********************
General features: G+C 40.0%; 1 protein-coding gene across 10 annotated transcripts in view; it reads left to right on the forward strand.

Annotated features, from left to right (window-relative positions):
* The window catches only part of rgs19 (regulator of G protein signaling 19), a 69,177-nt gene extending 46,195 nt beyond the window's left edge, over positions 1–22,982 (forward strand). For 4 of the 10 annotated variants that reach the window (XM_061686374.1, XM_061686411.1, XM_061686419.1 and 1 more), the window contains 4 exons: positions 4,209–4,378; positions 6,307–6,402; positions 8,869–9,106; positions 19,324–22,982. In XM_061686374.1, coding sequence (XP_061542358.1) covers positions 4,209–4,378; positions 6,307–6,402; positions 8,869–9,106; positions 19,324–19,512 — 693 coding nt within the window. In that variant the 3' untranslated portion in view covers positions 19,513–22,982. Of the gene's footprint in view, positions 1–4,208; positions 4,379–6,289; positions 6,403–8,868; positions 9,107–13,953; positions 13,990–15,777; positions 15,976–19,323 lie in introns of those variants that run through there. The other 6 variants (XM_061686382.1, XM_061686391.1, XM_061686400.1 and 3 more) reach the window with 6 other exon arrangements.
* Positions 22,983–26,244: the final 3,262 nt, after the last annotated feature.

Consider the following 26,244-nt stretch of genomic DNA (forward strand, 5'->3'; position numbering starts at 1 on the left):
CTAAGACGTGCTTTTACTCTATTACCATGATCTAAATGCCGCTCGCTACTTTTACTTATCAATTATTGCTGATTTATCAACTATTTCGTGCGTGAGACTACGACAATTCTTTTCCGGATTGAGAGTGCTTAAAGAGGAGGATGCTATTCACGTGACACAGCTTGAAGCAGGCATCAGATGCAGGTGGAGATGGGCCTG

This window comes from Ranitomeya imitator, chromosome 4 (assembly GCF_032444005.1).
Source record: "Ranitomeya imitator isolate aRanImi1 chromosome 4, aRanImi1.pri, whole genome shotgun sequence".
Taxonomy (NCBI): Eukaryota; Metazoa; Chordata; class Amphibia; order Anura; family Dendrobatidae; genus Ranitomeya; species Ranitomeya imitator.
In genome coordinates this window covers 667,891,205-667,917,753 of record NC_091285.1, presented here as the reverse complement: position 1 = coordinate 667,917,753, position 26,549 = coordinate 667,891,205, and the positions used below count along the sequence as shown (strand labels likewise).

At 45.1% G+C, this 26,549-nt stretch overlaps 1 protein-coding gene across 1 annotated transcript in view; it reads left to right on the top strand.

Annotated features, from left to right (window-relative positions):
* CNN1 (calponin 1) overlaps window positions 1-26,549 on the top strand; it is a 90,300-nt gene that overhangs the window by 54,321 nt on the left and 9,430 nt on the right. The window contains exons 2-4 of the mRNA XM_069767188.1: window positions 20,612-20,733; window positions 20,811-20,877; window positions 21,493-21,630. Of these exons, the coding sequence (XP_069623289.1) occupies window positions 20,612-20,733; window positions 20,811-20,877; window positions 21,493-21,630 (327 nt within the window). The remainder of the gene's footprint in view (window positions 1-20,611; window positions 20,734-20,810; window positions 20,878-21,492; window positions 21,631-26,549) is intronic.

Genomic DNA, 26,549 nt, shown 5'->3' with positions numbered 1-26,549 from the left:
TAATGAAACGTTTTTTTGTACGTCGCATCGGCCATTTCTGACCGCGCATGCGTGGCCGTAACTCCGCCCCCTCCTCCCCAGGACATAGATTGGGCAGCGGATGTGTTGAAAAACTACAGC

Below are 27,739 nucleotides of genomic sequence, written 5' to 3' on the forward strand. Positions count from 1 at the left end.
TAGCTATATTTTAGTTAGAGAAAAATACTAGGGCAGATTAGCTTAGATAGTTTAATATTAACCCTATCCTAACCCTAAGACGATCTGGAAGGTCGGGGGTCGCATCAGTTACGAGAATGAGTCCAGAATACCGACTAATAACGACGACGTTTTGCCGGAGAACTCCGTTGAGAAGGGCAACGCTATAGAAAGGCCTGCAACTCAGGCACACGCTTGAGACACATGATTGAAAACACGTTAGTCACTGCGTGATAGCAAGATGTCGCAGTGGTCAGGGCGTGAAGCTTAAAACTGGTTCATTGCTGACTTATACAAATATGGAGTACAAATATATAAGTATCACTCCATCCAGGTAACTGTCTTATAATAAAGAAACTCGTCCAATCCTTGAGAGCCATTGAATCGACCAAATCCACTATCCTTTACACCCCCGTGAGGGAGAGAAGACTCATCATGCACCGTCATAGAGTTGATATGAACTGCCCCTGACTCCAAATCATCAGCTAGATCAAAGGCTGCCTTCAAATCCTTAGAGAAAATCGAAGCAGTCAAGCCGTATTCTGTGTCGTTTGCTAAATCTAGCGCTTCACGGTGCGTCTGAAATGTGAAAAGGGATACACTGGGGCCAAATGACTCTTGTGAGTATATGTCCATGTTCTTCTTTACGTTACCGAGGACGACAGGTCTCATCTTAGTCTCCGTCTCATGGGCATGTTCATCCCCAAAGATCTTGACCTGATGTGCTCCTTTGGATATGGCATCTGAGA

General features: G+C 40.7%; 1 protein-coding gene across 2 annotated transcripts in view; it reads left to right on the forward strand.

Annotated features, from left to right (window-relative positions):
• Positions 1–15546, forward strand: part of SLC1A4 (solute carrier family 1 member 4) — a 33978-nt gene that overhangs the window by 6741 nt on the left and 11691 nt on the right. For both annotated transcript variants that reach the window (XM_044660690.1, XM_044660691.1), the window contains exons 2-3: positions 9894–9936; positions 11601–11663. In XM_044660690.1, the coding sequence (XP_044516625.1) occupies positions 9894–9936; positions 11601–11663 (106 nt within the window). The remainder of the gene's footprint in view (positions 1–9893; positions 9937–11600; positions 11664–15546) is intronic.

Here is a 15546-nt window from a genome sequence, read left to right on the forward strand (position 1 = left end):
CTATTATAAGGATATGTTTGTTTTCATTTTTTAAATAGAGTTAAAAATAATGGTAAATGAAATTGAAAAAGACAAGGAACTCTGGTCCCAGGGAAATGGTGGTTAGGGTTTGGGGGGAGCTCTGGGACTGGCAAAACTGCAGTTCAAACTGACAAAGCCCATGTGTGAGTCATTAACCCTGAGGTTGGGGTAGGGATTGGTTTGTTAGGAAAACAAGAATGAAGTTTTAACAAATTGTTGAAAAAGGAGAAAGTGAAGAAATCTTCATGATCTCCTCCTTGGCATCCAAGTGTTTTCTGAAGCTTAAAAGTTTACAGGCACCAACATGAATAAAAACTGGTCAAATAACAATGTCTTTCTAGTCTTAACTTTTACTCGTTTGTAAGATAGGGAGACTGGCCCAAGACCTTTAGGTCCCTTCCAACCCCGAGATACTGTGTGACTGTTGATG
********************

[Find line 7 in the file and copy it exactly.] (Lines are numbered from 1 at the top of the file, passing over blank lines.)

This window comes from Ranitomeya imitator, chromosome 4 (assembly GCF_032444005.1).